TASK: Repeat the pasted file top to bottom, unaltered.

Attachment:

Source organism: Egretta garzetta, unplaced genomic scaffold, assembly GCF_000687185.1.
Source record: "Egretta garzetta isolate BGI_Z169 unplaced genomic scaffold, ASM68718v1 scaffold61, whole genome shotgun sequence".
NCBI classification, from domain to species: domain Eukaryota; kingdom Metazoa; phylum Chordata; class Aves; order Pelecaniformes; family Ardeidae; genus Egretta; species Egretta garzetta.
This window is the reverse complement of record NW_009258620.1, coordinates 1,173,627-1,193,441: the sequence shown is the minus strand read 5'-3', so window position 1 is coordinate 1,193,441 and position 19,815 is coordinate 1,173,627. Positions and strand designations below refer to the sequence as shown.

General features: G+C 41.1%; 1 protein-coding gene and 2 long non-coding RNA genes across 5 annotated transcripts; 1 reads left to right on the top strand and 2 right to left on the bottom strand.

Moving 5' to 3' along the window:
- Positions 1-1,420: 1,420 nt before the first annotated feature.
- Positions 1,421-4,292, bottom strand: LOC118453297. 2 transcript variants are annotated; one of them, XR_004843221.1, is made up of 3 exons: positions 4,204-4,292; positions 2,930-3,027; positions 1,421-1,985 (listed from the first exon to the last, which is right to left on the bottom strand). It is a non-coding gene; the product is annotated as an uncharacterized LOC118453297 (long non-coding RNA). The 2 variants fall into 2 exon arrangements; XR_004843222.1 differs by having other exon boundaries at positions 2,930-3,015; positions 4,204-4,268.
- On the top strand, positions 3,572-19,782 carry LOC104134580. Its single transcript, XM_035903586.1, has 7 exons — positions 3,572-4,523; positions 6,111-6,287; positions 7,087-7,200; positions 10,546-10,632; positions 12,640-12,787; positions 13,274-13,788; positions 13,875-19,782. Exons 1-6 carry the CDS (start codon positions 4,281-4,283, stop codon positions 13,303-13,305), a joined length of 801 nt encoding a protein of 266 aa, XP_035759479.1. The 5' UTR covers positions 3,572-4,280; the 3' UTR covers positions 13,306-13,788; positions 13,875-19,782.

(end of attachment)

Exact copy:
Source organism: Egretta garzetta, unplaced genomic scaffold, assembly GCF_000687185.1.
Source record: "Egretta garzetta isolate BGI_Z169 unplaced genomic scaffold, ASM68718v1 scaffold61, whole genome shotgun sequence".
NCBI classification, from domain to species: domain Eukaryota; kingdom Metazoa; phylum Chordata; class Aves; order Pelecaniformes; family Ardeidae; genus Egretta; species Egretta garzetta.
This window is the reverse complement of record NW_009258620.1, coordinates 1,173,627-1,193,441: the sequence shown is the minus strand read 5'-3', so window position 1 is coordinate 1,193,441 and position 19,815 is coordinate 1,173,627. Positions and strand designations below refer to the sequence as shown.

General features: G+C 41.1%; 1 protein-coding gene and 2 long non-coding RNA genes across 5 annotated transcripts; 1 reads left to right on the top strand and 2 right to left on the bottom strand.

Moving 5' to 3' along the window:
- Positions 1-1,420: 1,420 nt before the first annotated feature.
- Positions 1,421-4,292, bottom strand: LOC118453297. 2 transcript variants are annotated; one of them, XR_004843221.1, is made up of 3 exons: positions 4,204-4,292; positions 2,930-3,027; positions 1,421-1,985 (listed from the first exon to the last, which is right to left on the bottom strand). It is a non-coding gene; the product is annotated as an uncharacterized LOC118453297 (long non-coding RNA). The 2 variants fall into 2 exon arrangements; XR_004843222.1 differs by having other exon boundaries at positions 2,930-3,015; positions 4,204-4,268.
- On the top strand, positions 3,572-19,782 carry LOC104134580. Its single transcript, XM_035903586.1, has 7 exons — positions 3,572-4,523; positions 6,111-6,287; positions 7,087-7,200; positions 10,546-10,632; positions 12,640-12,787; positions 13,274-13,788; positions 13,875-19,782. Exons 1-6 carry the CDS (start codon positions 4,281-4,283, stop codon positions 13,303-13,305), a joined length of 801 nt encoding a protein of 266 aa, XP_035759479.1. The 5' UTR covers positions 3,572-4,280; the 3' UTR covers positions 13,306-13,788; positions 13,875-19,782.